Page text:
Britain’s oldest Scout leader has been honoured by the Queen – after spending nearly seven decades in the role.
Inspirational Ray Aldous, 85, has been the leading member of the scouts for 75 years and joined just as the Second World War was coming to an end.
He joined the scouts at the age of 11 and first became a scout leader at the age of 18.
But despite suffering from a ‘nasty knock’ ten years ago, he refuses to give up the hobby and actively volunteers for his local scout group.
He joined the Luton Scouts in 1943 after his father, who was a war veteran and scout member pushed him to be a part of the group.
Ray, of Luton, Beds., said: “We lived a mile away from the scout troop but it was a bit difficult with the blackouts and i was only a little lad at the time.
“It was my fathers idea that I joined the movement because he was in a scout when he was in the war.
Ray was aged 11 when he joined the scouts and has been a member ever since.
Grandfather to two twins, Ray said: “I was in the scouts from a young age, it was difficult time then.
“We ended the war and we were trying to do things to keep ourselves occupied.
“And in those days the scouts were the two major user activities, the other was the girl guides.
After over 70 years in the movement, Ray is still very much involved in the association as he holds weekly media meetings at his home and visits Groups around Luton to talk about his exploits.
Ray said: “In 1965 I started I was the media manager as the ADC (Assistant District Commissioner) and then was appointed ADC public relations in 1974.
“I was on the BBC radio three counties every week and I would give a live report on the Sunday morning slot between 6am- 9am.”
The Queen has recognised Rays talents and awarded him with a MBE.
Ray said: “This was the ultimate highlight for me.
“When I was notified by Buckingham Palace and received the MBE for my services of the scout movement.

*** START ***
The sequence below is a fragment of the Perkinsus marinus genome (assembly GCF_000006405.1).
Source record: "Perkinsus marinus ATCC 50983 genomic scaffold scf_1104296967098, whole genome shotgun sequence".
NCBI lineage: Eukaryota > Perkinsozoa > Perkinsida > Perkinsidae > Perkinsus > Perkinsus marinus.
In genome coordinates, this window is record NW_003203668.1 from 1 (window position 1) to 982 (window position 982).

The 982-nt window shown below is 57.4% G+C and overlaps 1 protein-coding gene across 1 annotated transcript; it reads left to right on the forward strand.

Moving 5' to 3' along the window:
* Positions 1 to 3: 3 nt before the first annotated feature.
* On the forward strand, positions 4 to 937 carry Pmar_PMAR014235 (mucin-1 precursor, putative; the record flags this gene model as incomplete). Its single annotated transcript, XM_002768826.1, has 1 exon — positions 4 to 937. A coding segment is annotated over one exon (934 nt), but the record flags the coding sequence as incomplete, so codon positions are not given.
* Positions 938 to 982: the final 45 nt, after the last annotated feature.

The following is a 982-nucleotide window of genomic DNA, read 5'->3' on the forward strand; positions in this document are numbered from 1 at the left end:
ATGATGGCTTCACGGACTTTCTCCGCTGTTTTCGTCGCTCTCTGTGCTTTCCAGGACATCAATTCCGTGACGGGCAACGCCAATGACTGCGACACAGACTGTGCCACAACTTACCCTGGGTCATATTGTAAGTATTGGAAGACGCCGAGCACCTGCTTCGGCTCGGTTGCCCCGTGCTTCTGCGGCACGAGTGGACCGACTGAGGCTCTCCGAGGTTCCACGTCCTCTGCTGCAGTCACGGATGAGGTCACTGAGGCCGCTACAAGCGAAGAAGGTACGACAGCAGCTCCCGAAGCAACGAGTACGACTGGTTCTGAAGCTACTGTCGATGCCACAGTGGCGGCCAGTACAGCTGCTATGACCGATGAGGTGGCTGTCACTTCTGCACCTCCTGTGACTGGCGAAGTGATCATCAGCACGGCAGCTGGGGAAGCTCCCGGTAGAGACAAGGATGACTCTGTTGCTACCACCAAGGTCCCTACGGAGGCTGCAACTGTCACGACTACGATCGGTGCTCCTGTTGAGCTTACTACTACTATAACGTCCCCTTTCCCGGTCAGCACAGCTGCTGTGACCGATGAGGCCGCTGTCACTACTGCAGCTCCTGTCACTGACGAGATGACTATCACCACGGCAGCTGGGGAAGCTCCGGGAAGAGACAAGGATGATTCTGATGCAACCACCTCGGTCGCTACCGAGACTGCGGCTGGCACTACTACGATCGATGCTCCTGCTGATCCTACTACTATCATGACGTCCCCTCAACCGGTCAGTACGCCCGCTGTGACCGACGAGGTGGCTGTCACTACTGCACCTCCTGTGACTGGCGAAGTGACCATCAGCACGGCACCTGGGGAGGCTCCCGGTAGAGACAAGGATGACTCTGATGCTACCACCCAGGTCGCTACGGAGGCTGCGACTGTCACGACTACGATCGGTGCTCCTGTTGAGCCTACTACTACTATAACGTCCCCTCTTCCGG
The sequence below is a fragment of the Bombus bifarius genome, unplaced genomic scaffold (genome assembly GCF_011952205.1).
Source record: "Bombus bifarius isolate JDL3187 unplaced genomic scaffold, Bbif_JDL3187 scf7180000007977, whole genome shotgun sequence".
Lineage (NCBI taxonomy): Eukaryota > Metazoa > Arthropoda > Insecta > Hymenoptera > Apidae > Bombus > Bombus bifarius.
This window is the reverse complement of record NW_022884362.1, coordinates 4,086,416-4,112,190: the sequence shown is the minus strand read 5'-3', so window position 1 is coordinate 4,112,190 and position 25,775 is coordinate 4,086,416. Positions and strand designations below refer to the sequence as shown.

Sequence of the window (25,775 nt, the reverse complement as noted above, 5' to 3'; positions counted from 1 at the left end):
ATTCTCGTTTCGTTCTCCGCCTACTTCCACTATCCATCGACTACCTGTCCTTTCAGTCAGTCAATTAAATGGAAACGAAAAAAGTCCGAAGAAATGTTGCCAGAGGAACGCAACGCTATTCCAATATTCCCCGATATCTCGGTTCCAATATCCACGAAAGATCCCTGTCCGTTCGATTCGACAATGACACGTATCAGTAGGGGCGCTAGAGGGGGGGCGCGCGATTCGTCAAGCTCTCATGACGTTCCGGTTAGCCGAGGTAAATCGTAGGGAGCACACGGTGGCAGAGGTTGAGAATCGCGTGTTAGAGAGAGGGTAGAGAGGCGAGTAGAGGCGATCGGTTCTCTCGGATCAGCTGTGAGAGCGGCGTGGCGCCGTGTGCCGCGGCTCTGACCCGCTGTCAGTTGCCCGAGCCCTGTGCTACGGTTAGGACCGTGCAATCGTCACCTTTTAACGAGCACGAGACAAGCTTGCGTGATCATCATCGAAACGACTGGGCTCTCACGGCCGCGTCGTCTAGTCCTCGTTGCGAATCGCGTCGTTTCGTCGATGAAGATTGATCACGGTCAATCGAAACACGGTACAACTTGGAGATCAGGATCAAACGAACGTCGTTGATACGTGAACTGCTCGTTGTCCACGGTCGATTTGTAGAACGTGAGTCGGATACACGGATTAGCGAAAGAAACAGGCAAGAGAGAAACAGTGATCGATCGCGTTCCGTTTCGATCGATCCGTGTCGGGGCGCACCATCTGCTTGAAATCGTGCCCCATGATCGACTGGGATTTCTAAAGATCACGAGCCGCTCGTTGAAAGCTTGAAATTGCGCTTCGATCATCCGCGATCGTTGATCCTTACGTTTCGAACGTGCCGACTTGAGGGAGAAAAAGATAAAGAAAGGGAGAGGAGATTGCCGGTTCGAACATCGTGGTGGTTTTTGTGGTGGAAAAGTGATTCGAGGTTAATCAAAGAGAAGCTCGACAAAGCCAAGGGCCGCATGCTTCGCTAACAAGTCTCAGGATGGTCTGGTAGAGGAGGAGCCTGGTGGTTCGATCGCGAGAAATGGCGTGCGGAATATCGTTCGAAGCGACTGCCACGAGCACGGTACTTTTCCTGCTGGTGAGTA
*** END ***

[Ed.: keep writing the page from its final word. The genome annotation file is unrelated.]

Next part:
“This was such an unexpected honour to be singled out for such world-wide publicity. I am immensely proud of my MBE.”
Ray, a retired technician, worked all his life and devoted his free time to working with the Scouts.
Ray said: “You have got to be active, you have to be seen to do things and because of this I have achieved an awful lot in my time, I have definitely been around.
“I was very fortunate the Queen actually presented my award to me. That was the highlight of my scouting without a doubt.
“I went down to Buckingham Palace with my two daughters and we went to receive the award.”
And Ray doesn’t plan on finishing with the scouts any time soon.
Ray said: “It keeps me as fit and as healthy.
“I still keep active and I am still pretty much involved with the town.
“It is absolutely amazing.”
Widower Ray, who was married for 57 years, scouted with along with his wife Sylvia for many years.
Ray said: “I thoroughly enjoyed it, I was charging around all over the place and my wife supported me.
“My wife was a member of the scouts as well came in as a group helper of the group committee, which was absolutely wonderful.
“She helped me do what I had to do. I had to look after 12 districts and I was responsible for the scout troupes which meant I had to rush around and present awards.
“She would help at base while I was out.”
Peter Sutherst, of Luton Scouts said: “He’s a great guy and a great ambassador for Luton Scouts.”